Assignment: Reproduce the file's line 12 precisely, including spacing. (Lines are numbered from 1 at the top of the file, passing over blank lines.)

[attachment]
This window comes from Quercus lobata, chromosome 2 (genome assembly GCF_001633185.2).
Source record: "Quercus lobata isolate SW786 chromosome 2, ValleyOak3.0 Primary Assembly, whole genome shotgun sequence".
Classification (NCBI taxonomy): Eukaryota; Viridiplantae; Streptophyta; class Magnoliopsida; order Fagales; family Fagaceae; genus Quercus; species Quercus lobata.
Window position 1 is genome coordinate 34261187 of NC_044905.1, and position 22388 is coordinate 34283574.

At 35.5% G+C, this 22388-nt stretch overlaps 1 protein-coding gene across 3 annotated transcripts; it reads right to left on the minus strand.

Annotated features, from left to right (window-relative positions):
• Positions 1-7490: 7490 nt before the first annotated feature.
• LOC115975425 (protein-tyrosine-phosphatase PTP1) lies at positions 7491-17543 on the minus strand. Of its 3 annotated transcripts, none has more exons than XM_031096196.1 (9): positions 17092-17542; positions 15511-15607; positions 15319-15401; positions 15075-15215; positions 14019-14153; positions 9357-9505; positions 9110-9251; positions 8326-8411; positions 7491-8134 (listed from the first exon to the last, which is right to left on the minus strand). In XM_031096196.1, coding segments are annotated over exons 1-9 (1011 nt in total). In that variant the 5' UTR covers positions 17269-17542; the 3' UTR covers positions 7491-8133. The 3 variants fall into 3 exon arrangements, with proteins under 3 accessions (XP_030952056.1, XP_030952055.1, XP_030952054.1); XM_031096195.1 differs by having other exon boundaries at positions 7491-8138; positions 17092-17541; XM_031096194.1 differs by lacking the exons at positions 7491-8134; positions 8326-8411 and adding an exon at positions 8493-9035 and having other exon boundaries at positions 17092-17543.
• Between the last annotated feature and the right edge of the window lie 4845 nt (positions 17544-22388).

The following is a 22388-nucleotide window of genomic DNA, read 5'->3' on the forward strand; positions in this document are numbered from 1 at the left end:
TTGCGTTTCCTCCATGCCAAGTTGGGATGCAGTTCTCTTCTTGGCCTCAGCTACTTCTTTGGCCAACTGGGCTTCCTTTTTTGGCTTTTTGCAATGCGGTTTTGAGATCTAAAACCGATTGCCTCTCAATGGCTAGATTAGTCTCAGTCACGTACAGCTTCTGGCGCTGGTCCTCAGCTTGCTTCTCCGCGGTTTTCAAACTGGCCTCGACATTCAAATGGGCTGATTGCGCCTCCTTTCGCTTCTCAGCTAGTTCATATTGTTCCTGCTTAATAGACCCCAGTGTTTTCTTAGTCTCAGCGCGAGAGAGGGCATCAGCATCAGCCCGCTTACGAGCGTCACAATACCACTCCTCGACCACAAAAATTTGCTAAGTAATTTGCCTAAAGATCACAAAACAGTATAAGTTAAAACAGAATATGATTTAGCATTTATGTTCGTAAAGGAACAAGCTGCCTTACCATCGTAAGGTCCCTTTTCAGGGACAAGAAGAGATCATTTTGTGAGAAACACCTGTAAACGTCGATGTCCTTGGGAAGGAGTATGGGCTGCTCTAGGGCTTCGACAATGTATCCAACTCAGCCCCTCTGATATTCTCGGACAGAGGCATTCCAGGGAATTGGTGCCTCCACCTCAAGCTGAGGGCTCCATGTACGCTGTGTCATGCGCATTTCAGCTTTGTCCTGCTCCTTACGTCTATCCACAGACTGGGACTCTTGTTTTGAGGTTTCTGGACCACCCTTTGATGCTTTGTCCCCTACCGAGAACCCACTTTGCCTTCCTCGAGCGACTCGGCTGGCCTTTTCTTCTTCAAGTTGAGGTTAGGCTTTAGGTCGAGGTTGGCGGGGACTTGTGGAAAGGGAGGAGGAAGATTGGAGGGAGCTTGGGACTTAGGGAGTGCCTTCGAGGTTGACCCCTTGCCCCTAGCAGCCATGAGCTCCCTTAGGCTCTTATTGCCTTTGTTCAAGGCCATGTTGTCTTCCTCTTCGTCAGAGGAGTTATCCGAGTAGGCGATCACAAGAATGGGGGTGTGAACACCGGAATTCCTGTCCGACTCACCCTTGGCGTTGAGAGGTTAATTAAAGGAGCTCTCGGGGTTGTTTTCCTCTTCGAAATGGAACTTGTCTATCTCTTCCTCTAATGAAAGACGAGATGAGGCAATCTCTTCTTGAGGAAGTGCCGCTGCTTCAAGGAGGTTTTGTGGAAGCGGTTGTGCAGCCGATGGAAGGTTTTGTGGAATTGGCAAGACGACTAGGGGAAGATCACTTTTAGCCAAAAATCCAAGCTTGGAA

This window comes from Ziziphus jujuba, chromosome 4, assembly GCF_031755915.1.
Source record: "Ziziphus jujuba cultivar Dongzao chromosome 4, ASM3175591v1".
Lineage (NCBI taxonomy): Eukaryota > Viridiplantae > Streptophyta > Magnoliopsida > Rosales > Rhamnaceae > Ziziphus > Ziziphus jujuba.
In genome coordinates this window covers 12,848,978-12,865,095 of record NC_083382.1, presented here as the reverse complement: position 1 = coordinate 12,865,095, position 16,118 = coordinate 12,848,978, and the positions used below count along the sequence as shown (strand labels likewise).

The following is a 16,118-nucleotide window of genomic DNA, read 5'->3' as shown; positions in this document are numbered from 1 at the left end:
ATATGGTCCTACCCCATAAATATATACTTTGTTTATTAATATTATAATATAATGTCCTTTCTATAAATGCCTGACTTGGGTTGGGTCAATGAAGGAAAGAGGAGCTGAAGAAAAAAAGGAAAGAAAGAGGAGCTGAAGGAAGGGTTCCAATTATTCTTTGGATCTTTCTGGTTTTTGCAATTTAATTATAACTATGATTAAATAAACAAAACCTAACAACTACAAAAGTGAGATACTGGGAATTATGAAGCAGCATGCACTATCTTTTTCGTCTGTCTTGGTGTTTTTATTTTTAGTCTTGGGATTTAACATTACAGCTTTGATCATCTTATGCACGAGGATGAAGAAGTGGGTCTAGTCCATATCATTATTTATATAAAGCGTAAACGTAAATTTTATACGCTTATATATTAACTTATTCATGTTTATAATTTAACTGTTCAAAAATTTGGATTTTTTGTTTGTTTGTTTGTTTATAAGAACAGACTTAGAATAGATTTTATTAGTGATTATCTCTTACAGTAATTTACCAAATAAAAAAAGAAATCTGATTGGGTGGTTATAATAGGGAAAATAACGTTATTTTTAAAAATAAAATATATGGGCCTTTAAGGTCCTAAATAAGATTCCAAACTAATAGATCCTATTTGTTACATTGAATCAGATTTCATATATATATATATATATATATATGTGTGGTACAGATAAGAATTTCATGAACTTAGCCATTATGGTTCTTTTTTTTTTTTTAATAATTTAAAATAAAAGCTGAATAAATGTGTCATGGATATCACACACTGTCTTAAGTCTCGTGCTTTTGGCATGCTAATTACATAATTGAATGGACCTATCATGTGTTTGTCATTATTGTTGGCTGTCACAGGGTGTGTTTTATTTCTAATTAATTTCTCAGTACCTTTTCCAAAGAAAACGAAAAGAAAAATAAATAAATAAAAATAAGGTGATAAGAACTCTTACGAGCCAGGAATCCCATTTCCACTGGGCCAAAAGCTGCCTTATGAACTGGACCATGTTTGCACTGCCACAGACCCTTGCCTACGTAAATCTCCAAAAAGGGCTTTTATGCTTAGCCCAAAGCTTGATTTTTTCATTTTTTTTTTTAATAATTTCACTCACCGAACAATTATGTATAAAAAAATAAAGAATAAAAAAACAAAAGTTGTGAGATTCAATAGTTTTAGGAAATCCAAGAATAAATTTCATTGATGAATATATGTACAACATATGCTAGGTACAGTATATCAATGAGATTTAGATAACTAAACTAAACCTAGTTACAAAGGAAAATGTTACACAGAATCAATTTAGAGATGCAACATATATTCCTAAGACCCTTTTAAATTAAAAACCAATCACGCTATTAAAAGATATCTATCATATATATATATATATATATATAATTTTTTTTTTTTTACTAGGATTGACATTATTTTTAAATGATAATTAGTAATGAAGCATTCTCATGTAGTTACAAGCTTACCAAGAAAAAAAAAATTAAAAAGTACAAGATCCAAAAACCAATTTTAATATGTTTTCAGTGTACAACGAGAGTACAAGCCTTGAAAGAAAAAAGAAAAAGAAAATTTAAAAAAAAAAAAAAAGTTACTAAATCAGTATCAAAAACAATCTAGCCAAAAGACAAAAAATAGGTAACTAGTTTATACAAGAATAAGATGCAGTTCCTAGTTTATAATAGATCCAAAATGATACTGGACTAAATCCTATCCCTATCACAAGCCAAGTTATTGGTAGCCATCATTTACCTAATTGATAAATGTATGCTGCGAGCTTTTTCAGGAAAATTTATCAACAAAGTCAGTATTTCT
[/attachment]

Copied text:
This window comes from Ziziphus jujuba, chromosome 4, assembly GCF_031755915.1.